Hear it from other women leaders too.

On being nurturing

“One of the key aspects of leadership is the ability to help your team members develop their own skills and strengths. Women are naturally nurturing, which in the best scenarios can translate to helping those around you succeed.” – Marilyn Heywood Paige, VP Marketing, FiG Advertising

On valuing work-life balance“We are able to balance professional and personal leadership skills. It’s easier to approach a women leader with a personal request, or a sensitive question. I care about my team and their well-being. I also find women more proactive in becoming mentors, and sometimes it’s already such an open and communicative relationship that the transition to mentor is easy.” – Amy Killoran, Creative Manager, I Love Travel

On wearing many hats

“They often balance careers, households and even aging parents, among other things. Women pivot, adjust and focus on solutions. Resting in the doom and gloom can be time-consuming, so many shift to find positive solutions to life and work problems.” – Gretchen Halpin, Chief Strategy Officer, Hewins Financial Advisors

We’re Tough, We’re Ambitious, We’re Different!

References:

About the Author –

Rajeswari is part of the IP team at GAVS. She has been involved in technical and creative content development for the past 13 years. She is passionate about music and writing and spends her free time watching movies or going for a highway drive.

Health Information Exchanges in Post-Pandemic Healthcare

Srinivasan Sundararajan

Electronic Health Information Exchange (HIE) allows doctors, nurses, pharmacists, other health care providers and patients to appropriately access and securely share a patient’s vital medical information electronically – improving the speed, quality, safety, and cost of patient care.

HIE enables electronical movement of clinical information among different healthcare information systems. The goal is to facilitate access to and retrieval of clinical data to provide safer and more timely, efficient, effective, and equitable patient-centered care.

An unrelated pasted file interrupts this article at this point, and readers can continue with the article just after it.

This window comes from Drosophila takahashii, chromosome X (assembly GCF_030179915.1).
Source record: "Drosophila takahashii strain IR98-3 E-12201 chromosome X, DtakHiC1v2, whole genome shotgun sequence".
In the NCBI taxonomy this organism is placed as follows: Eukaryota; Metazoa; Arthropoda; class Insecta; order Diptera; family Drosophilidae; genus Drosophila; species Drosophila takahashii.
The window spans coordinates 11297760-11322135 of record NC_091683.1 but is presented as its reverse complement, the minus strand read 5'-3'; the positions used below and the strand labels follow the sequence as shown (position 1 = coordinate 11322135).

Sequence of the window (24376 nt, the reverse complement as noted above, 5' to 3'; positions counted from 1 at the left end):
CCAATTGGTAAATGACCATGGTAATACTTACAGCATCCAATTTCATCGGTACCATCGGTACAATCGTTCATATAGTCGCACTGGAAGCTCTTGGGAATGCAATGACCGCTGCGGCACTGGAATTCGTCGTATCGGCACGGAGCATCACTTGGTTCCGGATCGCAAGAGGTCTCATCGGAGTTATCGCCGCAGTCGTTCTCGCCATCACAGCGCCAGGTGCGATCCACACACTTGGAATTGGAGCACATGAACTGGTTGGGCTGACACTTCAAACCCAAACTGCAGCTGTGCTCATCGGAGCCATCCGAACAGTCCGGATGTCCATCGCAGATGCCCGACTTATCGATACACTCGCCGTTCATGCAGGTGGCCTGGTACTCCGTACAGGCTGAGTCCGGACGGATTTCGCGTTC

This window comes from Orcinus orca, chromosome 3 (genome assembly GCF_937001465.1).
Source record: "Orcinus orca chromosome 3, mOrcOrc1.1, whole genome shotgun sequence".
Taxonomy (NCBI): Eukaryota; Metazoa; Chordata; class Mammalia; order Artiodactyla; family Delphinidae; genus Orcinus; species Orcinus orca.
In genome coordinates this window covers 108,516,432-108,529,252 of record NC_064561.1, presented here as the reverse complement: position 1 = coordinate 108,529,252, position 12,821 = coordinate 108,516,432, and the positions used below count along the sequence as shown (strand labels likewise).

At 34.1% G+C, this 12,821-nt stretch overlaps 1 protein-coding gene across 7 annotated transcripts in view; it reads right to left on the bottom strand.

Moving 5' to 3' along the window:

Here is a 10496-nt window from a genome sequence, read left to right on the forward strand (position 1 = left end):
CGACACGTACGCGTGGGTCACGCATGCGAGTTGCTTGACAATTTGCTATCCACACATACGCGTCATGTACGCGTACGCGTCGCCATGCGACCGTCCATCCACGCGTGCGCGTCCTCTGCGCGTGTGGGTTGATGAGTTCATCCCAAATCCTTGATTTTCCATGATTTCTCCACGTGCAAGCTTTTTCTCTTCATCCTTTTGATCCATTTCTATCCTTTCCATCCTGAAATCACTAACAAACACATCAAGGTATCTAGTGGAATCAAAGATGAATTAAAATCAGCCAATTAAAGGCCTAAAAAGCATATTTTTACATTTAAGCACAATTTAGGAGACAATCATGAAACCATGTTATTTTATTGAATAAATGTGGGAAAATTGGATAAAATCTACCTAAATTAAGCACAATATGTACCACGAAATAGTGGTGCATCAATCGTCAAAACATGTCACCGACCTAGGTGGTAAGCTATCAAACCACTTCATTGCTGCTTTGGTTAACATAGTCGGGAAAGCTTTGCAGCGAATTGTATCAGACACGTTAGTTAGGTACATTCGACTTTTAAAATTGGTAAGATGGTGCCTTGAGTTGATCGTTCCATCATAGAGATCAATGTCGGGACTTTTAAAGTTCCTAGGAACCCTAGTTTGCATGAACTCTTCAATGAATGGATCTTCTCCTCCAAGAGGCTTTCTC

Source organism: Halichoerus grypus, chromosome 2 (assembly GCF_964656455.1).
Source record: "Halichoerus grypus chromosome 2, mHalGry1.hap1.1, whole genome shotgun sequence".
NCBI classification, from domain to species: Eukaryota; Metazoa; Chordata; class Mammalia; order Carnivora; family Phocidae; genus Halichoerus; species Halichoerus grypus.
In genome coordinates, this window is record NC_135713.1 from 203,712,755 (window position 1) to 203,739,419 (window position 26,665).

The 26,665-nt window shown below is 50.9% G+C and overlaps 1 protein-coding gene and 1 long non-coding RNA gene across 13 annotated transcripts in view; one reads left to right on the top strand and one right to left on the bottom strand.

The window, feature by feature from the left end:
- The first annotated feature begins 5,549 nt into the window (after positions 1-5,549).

While the importance of HIE is clearly visible, now the important question is how hospitals can collaborate to form an HIE and how the HIE will consolidate data from disparate patient information sources. This brings us to the important discussion of HIE data models.

HIE Data Models 

There are multiple ways in which an HIE can get its data, each influencing the way in which the interoperability goals are achieved, how easily an HIE platform is built and how to sustain in the long run especially if the number of hospitals in the ecosystem increases. The two models are

  • Centralized
  • De-centralized

Centralized HIE Data Model

ehr modernization services with healthcare data

This is a pictorial representation of centralized HIE data model.

As evident, in the centralized model, all the stakeholders send their data to a centralized location and typically a ETL (Extraction, Transformation, and Loading) process ensures that all the data is synced with the centralized server.

Advantages

  • From the query performance perspective, this model is one of the most efficient, because the DBAs have complete control of the data and with the techniques like partitioning, indexing they could ensure that the query can be done in the best possible manner. Since the hardware is fully owned by a single organization (which is the HIE itself), this can be scaled out or scaled up to meet the demands of the business.
  • This model is fairly self-sufficient once the mechanism for the data transfers are established, as the need to connect to individual hospitals are no longer there.
  • Smaller hospitals in the ecosystem need not take the burden of maintaining their data and interoperability needs and can just send their data to the centralized repository.
  • Better scope for performing population predictive and prescriptive analytics as the data resides in one place and easier to create models based on the historical data.

Limitations

  • This model needs to have highest level of security built in, because any breach in the system will compromise the data of entire ecosystem. Also considering that individual hospitals send their data to this model, all the responsibility lies with a single agency (HIE) which is highly prone to lawsuits related to data privacy and confidentiality.
  • There is no control for patients in managing their own records and right to provide consent for data access, even though this information can be collected there is no easy way to implement them.
  • The system is prone to a single point of failure and hence require efforts for high availability of the platform.
  • This model will face scalability challenges as the network grows beyond a point, unless the platform is modernized with latest big data databases, the system will have scalability issues.
  • Lot of coordination required to monitor the individual ETL jobs for their success, failure, and record synchronization details, so this model will have a huge allocation of IT resources and will increase the total cost of ownership.